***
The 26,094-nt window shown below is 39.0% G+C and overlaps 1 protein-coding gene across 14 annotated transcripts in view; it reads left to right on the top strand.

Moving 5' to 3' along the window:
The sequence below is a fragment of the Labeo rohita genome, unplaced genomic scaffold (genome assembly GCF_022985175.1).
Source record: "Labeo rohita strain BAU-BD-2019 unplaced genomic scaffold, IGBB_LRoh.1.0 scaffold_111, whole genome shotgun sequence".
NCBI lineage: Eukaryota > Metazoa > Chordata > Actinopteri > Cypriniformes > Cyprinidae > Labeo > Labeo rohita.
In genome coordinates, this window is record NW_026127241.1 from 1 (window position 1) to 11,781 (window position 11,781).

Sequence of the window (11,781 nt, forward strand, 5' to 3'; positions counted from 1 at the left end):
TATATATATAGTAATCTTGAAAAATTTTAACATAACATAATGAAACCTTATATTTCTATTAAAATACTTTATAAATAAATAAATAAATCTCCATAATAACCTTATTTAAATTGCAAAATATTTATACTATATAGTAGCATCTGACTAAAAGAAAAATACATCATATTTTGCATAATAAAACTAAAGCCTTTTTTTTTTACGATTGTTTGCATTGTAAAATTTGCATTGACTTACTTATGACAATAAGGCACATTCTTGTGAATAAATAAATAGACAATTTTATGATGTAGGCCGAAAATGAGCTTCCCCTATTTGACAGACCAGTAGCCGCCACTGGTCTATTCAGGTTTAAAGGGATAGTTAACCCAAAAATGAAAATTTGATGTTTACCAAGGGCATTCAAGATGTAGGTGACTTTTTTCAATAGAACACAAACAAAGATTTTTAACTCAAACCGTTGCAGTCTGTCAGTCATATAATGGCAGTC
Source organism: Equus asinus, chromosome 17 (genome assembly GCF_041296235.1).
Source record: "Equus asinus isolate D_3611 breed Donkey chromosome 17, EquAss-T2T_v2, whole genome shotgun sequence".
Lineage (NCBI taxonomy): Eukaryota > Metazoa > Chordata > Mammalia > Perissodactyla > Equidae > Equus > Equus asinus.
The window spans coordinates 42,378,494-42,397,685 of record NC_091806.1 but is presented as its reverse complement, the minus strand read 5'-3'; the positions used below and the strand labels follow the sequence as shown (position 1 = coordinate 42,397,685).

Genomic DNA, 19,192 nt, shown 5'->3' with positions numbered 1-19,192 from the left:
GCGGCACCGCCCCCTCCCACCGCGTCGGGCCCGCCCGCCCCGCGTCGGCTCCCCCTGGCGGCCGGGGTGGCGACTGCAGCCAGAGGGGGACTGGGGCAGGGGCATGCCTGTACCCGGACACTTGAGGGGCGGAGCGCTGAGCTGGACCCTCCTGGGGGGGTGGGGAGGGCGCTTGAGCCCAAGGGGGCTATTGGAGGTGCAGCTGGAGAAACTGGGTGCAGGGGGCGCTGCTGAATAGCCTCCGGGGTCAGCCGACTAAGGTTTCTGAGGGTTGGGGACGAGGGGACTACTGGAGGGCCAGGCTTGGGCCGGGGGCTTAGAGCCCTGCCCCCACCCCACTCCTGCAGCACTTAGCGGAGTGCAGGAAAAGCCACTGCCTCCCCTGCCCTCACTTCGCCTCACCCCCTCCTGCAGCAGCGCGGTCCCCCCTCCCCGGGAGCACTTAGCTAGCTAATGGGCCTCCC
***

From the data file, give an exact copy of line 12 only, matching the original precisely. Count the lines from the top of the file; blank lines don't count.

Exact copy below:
The window spans coordinates 42,378,494-42,397,685 of record NC_091806.1 but is presented as its reverse complement, the minus strand read 5'-3'; the positions used below and the strand labels follow the sequence as shown (position 1 = coordinate 42,397,685).